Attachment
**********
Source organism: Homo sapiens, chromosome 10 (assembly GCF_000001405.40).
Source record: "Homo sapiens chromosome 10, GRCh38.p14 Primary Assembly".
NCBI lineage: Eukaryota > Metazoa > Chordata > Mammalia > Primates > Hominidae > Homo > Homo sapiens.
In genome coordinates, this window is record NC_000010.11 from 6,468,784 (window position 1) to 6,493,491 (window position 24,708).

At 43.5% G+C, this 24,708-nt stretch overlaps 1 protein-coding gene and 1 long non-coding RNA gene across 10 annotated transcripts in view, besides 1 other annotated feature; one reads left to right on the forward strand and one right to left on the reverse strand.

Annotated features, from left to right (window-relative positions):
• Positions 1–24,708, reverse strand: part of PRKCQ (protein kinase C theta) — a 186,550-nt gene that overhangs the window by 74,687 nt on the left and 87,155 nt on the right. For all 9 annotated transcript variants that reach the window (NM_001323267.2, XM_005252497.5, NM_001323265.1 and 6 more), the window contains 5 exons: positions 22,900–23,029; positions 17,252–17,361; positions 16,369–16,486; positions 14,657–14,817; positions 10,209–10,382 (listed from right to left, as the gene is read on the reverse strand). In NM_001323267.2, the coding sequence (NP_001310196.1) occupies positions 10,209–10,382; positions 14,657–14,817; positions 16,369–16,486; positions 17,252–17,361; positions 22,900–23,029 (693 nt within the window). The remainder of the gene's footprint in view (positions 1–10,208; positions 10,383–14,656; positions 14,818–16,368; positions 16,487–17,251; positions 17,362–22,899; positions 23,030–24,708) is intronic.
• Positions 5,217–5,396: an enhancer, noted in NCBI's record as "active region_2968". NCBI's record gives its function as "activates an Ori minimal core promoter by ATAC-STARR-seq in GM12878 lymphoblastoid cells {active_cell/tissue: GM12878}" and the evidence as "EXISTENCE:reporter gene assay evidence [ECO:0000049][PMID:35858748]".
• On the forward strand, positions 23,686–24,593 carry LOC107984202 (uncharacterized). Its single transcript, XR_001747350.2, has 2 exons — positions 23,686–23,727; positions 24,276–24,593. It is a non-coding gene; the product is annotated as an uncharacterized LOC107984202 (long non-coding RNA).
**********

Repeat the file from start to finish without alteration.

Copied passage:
Source organism: Homo sapiens, chromosome 10 (assembly GCF_000001405.40).
Source record: "Homo sapiens chromosome 10, GRCh38.p14 Primary Assembly".
NCBI lineage: Eukaryota > Metazoa > Chordata > Mammalia > Primates > Hominidae > Homo > Homo sapiens.
In genome coordinates, this window is record NC_000010.11 from 6,468,784 (window position 1) to 6,493,491 (window position 24,708).

At 43.5% G+C, this 24,708-nt stretch overlaps 1 protein-coding gene and 1 long non-coding RNA gene across 10 annotated transcripts in view, besides 1 other annotated feature; one reads left to right on the forward strand and one right to left on the reverse strand.

Annotated features, from left to right (window-relative positions):
• Positions 1–24,708, reverse strand: part of PRKCQ (protein kinase C theta) — a 186,550-nt gene that overhangs the window by 74,687 nt on the left and 87,155 nt on the right. For all 9 annotated transcript variants that reach the window (NM_001323267.2, XM_005252497.5, NM_001323265.1 and 6 more), the window contains 5 exons: positions 22,900–23,029; positions 17,252–17,361; positions 16,369–16,486; positions 14,657–14,817; positions 10,209–10,382 (listed from right to left, as the gene is read on the reverse strand). In NM_001323267.2, the coding sequence (NP_001310196.1) occupies positions 10,209–10,382; positions 14,657–14,817; positions 16,369–16,486; positions 17,252–17,361; positions 22,900–23,029 (693 nt within the window). The remainder of the gene's footprint in view (positions 1–10,208; positions 10,383–14,656; positions 14,818–16,368; positions 16,487–17,251; positions 17,362–22,899; positions 23,030–24,708) is intronic.
• Positions 5,217–5,396: an enhancer, noted in NCBI's record as "active region_2968". NCBI's record gives its function as "activates an Ori minimal core promoter by ATAC-STARR-seq in GM12878 lymphoblastoid cells {active_cell/tissue: GM12878}" and the evidence as "EXISTENCE:reporter gene assay evidence [ECO:0000049][PMID:35858748]".
• On the forward strand, positions 23,686–24,593 carry LOC107984202 (uncharacterized). Its single transcript, XR_001747350.2, has 2 exons — positions 23,686–23,727; positions 24,276–24,593. It is a non-coding gene; the product is annotated as an uncharacterized LOC107984202 (long non-coding RNA).